atralned knee, and It was generally be
lieved that he would not run. But he
competed and surprised everybody, de
feating Berna, the former champion by
IN yard. . . ; ,
Jonaa' next great achievement was his
historic performance at the Intercollegiate
championships In Mar. .1911. Here, on the
same day, he ahattered twd long standing
records, the Intercollegiate half-mile and
the world's mile mark. The latter had
been made by Tommy Conneieff when a
full-grown man In his prime, with ten
years of experience. Jones lowered It
when under twenty, and with leas than
half the number of years Conncff poo
Whoa Jonaa' waa aaked in regard to
this famous mile whether he bad over
felt that he had the race In hand during
PITTSBURGH HAS LINES OUT
. . x . ... . i
Effort ii Beiar Made to Secure Big
Tennii Entry List.
IMS EXPEBT MAY COMPETE
Aa to Kepreeamtatloa ' et- Falr el,
Tale. W ill Border oa Bxtraord-
laary, Several Women ' '
" . Taklasj Interest. '. '
1 NEW. YORK. May II. -If practically
everybody who plays on clay oourta does
not go to Pittsburgh la June to attend
ths third annual clay, court champion
ship. It will not be for any lack ot effort
oa tho part of Pltteburibera to persuade
them to do no. The city laid Its plans
a year ago to secure the meeting In llt
first supporting Omaha In a hearty fash
Ion that made friends all through the
middle west; consequently, ..when the
matter of awarding the fixture came up
last February j there was but one applicant-
Pittsburgh. Bo the Smoky City
won In a walk, -'-,'.
There are twelve clubs te Pittsburgh.
comprising the Pittsburgh Tennis associa
tion, and they, arc working as a unit to
make thte year'a clay court champion
ship toe greatest meeting ever held on
clay courts. Plaas of the most far
reaching kind were laid as soon aa the
award to Pittsburgh was mads, looking
first to tho securing ot entries and next
to welcome aad . entertain all visitors,
whether competitors or spectators only.
i ' ' ) A 'Ftae Ctab Monee. . '
' The ,' Pittsburgh Athletic association, j
which Is looking after the work, to the
new tl.e.e club located at Fifth ave
nue and Grant boulevard, in the heart of
the city. ' Hero everything that could be
desired In the' war of up-to-date ap
pointments and facilities Is available, and
visitors wilt find every convenience right
at band. Provwnoaia for bousing tho man
competitors la the clubhooae are being
made. Ursa placing them where they. can
pass froaa their rooms to the courts in a
few second. ' Tho courts - themselves,
nine la number, adjotn ths clubhouse. t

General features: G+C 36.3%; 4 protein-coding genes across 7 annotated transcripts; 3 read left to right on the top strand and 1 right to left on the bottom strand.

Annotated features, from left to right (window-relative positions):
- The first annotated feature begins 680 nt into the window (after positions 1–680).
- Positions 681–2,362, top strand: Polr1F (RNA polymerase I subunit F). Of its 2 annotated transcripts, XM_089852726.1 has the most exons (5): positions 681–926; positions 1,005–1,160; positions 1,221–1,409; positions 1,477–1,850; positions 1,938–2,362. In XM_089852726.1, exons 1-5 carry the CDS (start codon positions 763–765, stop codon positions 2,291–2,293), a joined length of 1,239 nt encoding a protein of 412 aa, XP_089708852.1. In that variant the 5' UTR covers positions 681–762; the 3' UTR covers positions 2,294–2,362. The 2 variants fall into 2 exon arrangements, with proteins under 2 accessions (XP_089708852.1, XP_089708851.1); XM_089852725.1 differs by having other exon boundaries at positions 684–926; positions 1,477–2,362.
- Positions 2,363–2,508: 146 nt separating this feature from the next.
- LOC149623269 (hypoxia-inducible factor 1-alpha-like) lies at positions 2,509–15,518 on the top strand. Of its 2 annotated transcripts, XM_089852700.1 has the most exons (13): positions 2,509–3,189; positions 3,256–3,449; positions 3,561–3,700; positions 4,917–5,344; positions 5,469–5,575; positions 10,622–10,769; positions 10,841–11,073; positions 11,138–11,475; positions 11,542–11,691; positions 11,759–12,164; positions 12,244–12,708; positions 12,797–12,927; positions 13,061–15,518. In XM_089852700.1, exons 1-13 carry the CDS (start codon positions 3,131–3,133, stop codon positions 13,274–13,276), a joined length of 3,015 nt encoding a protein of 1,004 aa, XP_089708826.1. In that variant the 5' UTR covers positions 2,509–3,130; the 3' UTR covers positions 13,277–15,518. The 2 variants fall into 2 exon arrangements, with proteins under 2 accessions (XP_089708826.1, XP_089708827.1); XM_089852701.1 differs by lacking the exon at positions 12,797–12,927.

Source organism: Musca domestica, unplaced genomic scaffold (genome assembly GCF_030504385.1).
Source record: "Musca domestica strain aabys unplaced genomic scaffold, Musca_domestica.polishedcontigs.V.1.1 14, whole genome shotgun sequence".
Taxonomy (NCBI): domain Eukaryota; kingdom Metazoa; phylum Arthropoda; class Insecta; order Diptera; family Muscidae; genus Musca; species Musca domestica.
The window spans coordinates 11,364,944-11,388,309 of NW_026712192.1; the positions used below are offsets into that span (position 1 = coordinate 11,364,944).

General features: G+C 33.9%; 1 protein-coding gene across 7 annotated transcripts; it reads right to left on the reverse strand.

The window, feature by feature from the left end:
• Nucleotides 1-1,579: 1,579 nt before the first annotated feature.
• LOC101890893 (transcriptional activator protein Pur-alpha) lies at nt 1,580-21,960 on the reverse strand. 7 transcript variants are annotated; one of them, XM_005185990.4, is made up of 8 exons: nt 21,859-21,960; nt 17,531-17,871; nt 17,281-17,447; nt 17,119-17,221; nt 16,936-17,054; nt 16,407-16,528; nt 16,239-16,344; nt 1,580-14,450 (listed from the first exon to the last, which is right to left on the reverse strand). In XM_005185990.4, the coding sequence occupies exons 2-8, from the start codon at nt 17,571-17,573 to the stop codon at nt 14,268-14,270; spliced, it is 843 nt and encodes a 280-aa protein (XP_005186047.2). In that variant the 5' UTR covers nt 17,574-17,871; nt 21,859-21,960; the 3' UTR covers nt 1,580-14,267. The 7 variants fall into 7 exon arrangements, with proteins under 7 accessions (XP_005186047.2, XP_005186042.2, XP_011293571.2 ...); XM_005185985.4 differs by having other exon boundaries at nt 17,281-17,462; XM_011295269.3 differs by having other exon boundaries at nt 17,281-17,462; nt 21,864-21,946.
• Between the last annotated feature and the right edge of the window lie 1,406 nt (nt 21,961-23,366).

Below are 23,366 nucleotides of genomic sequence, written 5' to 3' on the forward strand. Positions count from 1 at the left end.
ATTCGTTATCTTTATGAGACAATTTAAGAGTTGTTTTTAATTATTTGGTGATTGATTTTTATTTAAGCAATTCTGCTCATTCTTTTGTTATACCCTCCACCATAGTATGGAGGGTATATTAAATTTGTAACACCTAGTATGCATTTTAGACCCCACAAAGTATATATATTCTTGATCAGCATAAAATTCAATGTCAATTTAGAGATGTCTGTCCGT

Tennta players arc notoriously dilatory
la making positive arrasgementa to at
tend tournaments, and for that reason
tho proepectlve entries for the' clay court
ehamplonshlp make aa astonishingly good
shewing. 1 There en Just a chance that A.
H. - Gobert the famous French player,
may canto over, "with perhaps one ot his
coanpatriota, Another prospective or a
pair of them as-the doubles chasnpioa
team. R. D. Little aad O. F. Toucaard.
If Gobert or other foreigners of ante
shouM decide to Invade 1 hla country. Ltt
Me'a entry la th asnglea Is also assured.
Tv R. Pott Is another ot the rankias ten
who to planning to ge to Pittsburgh, and
C R. Gardner to a certainty. Nor does
this' exhaust tho poaatMUtles la tho tea.
Waiter Hares auael Whitehead aad Wine
ton, tho day court esaunplonshlp stogies
and doubles ntlehotden, WUV ef course,
defend, while treat the west and south
doaeao of. note are already planning to
As to the i sprenullon of the fair seat
tale wta bo auethtng bordering ess the
extramrdtaary. Those two foewocnea
froaa CaJltorniaMrs. a W. Wlgptman
Us progress, he smiled. "Only at the end.
I didn't let up till the very finish.. -
"Bu this wasn't ths hardest race of my
career, though H ana van of Michigan,
made It the fastest rasa I've ever had.
I've run some of my hardest-fought races
up here In Ithaca, In practice with my
teammates. Abel Klvlat did not fores me
to exert myself In our race last summer,
but he was not In good condition.
"After winning that mile at Cambridge
I did not take any special rest in prepar
ation for the half-mile later, and had only
the usual rubbing-down. Of course. I
entered the half-mile with increased con
fidence, but I did not dare particularly
about winning or making a new record.
I waa satisfied with getting the mile."
"Do you Intend to better these records
tn the Intercollegiate championships this
."No: J anal simply go out to win.'.' ,
So far this season Jones' most notable
successes wss In winning again the Inter
collegiate crosscountry title. This was
the first time any athlete had ever dupli
cated premier honor In this event Be
fore the race there had been much specu
lation as to whether Jones could break
this precedent -
"On the day ot ths race I wasn't think
ing cf the hoodoo" Jones stated. "I felt
no more nervous than the year before. 1
was only as anxious as one usually is
when competing on a team."
(nee Miss Hasal - Hotcfcklss) and Miss
May O. Button are almost certain com
petitors, while Miss Florence Button, Mrs.
B. a Bruce (nee Miss Edith Button) and
Miss- Mary Browne -ot Los Angeles are
regarded as sure entrants; Miss Marlon
H. Feana and Miss Eleanora Bears have
been Invited by local friends, while a big
contingent from eastern cities are being
communicated with In regard to coming.
Rating of Players
on" Tennis Courts
. - is Knotty Problem
NEW YORK.' May, it-From widely